How can we include ethics in veterinary studies?

Johnson, J., Collins, T., Degeling, C., Fawcett, A., Fisher, A. D., Freire, R., Hazel, S. J., Hood, J., Lloyd, J., Phillips, C. J. C., Stafford, K., Tzioumis, V., & McGreevy, P. D. (2015). The First Shared Online Curriculum Resources for Veterinary Undergraduate Learning and Teaching in Animal Welfare and Ethics in Australia and New Zealand. Animals, 5, 395-406.

An online curriculum is being developed in Australia and New Zealand, to aid teaching veterinary undergraduates about Animal Welfare and Ethics. This paper assesses the importance of various methods and tools that could be used.

Animal Welfare and Ethics (AWE) is a subject that has steadily gained interest in recent years. It has been determined that veterinarians, in particular, should have an understanding of the subject. Due to this, an online curriculum has been designed to educate veterinary students in the field of AWE in Australia and New Zealand. To evaluate the usefulness of various methods and tools that could be used in the curriculum, a panel of eight experts in the field were brought together to discuss and debate each possible method in turn. After their discussions, the experts were asked individually to rank each of the ten methods in order to determine which methods should be selected for use.

Vet students prefer scenario based teaching methods

The highest ranked method overall was ‘Scenarios for Case-Based Learning’; this is already a popular tool for education. The second highest was a ‘Quality of Life Assessment’ tool; this would involve the development of an online calculator that could estimate an animal’s quality of life using various welfare factors. The ‘Human Continuum’ method, which requires students to physically stand along a line to visually display with others their views on a topic, and a ‘Negotiated Curriculum’ method, which allows students to be flexible with their study, were joint third.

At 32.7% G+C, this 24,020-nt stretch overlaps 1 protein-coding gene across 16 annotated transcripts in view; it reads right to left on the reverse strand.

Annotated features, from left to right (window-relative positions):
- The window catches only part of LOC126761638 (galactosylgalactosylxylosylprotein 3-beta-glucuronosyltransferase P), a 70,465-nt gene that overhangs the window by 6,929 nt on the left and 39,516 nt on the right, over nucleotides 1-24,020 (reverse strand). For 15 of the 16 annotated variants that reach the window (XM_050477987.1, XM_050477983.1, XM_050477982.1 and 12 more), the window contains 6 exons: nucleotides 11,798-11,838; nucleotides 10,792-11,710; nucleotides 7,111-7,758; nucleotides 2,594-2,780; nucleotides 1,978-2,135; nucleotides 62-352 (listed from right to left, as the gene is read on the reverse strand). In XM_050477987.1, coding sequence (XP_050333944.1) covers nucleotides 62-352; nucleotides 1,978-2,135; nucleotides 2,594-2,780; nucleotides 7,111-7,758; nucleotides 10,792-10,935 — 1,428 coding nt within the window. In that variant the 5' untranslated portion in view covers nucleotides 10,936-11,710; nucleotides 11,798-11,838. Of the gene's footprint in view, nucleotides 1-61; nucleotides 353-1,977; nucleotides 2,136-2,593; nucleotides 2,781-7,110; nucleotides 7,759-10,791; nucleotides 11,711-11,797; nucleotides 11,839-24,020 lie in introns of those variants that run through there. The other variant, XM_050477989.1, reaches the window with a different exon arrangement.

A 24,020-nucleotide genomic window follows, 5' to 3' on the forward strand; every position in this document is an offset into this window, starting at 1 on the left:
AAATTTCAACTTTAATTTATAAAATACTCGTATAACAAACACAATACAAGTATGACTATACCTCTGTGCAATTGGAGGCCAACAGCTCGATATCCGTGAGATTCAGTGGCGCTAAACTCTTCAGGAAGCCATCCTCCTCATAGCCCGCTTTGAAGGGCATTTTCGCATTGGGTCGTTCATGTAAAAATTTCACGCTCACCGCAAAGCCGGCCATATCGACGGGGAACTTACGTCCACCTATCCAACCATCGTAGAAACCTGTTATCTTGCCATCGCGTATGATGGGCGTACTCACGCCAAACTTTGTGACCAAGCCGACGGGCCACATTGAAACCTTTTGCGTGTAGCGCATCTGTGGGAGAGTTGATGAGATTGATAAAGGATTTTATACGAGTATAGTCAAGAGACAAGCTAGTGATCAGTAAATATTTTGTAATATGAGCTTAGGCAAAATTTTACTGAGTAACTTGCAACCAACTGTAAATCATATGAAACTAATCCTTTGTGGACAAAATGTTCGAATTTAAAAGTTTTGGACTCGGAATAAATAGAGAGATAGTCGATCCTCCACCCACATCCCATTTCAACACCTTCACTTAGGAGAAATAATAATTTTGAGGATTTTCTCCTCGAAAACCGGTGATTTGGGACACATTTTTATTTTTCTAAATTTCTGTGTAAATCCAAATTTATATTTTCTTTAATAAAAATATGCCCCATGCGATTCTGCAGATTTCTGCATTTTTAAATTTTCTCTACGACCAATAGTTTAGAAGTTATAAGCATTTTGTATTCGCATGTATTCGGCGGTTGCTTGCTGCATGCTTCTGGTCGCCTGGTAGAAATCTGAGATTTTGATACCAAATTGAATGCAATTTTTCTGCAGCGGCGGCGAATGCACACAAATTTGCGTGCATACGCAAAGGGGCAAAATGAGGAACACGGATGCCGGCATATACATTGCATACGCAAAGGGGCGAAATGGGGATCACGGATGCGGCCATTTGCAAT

Using these four key methods of teaching, a relevant and consistent online curriculum can be developed to ensure that the future generation of veterinarians are knowledgeable about animal welfare issues, and are better placed to make better decisions in the day to day life as a practicing vet.  

World Animal Protection’s view

World Animal Protection’s mission is to move the world to protect animals, and we believe veterinary professions play a big role in this. They are key to improving the lives of many animals and are responsible for helping owners become more responsible to their animals’ needs. So, we, at World Animal Protection, welcome initiatives like this which brings animal welfare and ethics training to the veterinary students, and we can provide additional resources which can help veterinary schools to teach animal welfare throughout their curriculum.